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Nanodiamonds create safer batteries by preventing dendrite formation


[Image above] Drexel researchers added nanodiamonds to a lithium battery, preventing dendrite formation. Credit: Drexel University and Tsinghhua University

Scientists have been working to improve lithium-ion battery technology for years. And with the recent spate of fires from smartphones, hoverboards, and laptops, I’m fairly certain that research in this area has ramped up significantly. A quick search of Ceramic Tech Today yields dozens of articles, all describing some of the latest achievements in lithium battery research.

Now, a new development has emerged from a research team at Drexel University that would significantly reduce the chances of a battery malfunction. Yury Gogotsi, Distinguished University and Bach professor at the College of Engineering, and his team of researchers from the Department of Materials Science and Engineering developed a process using nanodiamonds to curb the growth of dendrites in lithium batteries.

Dendrites are those pesky growths—like unwanted vines growing in your garden—that form inside a battery due to the constant flow of ions when the battery is in use or being charged. Over a period of time, dendrites can grow enough to break through the battery’s separator, joining positive and negative into one large short-circuited fire.

Nanodiamonds, carbon-based particles 10,000 times narrower than a human hair, have found their calling in a number of applications, including automotive lubricants, polishing compounds, and even skincare products. In fact, Gogotsi has already been experimenting with nanodiamonds for drug delivery applications.

According to Drexel’s news release, one way to minimize dendrite formation is to use a lithium-filled graphite electrode, as opposed to a pure lithium electrode. Graphite prevents dendrite formation but doesn’t hold as much energy as pure lithium. So your choice is either no dendrite formation and a battery with less energy storage, or a battery with higher energy storage and the chance of dendrite formation.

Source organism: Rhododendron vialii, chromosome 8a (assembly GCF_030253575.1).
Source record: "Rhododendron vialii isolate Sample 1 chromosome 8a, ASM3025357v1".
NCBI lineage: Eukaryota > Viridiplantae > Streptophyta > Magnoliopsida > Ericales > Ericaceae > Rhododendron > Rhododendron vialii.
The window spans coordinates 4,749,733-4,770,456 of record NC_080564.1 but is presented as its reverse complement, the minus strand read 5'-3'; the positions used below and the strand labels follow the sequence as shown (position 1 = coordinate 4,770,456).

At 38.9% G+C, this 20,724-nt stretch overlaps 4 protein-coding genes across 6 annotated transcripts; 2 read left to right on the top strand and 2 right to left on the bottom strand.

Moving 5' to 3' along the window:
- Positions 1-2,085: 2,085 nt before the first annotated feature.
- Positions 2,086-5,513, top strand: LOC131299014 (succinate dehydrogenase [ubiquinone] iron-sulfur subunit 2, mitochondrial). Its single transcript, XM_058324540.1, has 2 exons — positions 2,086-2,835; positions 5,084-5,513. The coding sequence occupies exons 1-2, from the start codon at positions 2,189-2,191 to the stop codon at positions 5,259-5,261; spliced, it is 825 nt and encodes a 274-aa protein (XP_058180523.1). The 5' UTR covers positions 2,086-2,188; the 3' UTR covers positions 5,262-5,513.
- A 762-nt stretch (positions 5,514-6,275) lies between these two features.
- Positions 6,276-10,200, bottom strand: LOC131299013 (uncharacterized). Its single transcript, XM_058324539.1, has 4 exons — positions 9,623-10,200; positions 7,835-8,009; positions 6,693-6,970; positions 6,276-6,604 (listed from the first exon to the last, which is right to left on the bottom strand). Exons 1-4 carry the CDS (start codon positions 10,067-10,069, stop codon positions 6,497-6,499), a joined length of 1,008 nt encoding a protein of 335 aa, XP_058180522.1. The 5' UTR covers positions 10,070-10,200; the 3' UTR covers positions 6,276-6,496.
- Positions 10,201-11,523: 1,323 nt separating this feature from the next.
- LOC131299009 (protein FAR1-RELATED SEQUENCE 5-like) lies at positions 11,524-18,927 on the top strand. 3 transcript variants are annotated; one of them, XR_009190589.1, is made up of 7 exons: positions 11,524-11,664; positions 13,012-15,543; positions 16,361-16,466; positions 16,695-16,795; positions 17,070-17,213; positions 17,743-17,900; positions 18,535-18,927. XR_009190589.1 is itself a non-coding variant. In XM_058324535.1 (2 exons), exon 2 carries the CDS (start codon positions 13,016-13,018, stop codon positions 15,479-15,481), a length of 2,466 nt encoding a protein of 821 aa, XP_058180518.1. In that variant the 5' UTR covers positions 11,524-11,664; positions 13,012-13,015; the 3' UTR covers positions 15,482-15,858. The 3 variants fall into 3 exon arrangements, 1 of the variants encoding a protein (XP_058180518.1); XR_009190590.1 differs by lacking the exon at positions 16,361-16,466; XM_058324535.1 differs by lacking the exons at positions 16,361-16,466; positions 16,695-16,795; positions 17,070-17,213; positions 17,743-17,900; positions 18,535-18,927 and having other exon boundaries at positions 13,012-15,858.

Gogotsi and team solved this dilemma by adding nanodiamonds to the battery’s electrolyte. Because lithium ions like nanodiamonds, they join together in an orderly manner as they’re plating the electrode. According to the paper, “lithium prefers to adsorb onto nanodiamond surfaces with a low diffusion energy barrier, leading to uniformly deposited lithium arrays.”

Dendrite formation (left column) can result in lithium battery malfunctions. Adding nanodiamonds to the electrolyte creates order and prevents dendrite formation. Credit: Drexel University.

After 100 cycles of charging and discharging, the researchers found that nanodiamonds contributed to the formation of uniform lithium ion deposits and suppression of dendrite formation. This is a huge breakthrough for lithium-ion batteries—however, Gogotsi believes this is only the beginning of exploring electrolyte additives.

“It’s potentially game-changing, but it is difficult to be 100% certain that dendrites will never grow,” Gogotsi says in the release. “To ensure safety, additives to electrolytes, such as nanodiamonds, need to be combined with other precautions, such as using non-flammable electrolytes, safer electrode materials, and stronger separators.

“It’s important to remember that additives suppressing dendrite growth should be combined with more sturdy separators and other safety features to exclude the chance of a short-circuit,” he writes in an email.

Future applications

Besides the obvious—smartphones and laptops—Gogotsi suggests the process can initially be used in less critical applications. “New materials and technologies are usually introduced in applications that have smaller volumes and more tolerance to risk,” he adds. “We envision that this approach can be used in small coin cell batteries, in applications that require a shorter cyclic lifetime (home tools), or military applications where much better performance justifies some risks. When proven safe and scaled-up during use in niche applications, the technology may spread out to large-volume applications as well.”

The paper, published in Nature Communications, is “Nanodiamonds suppress the growth of lithium dendrites” (DOI: 10.1038/s41467-017-00519-2).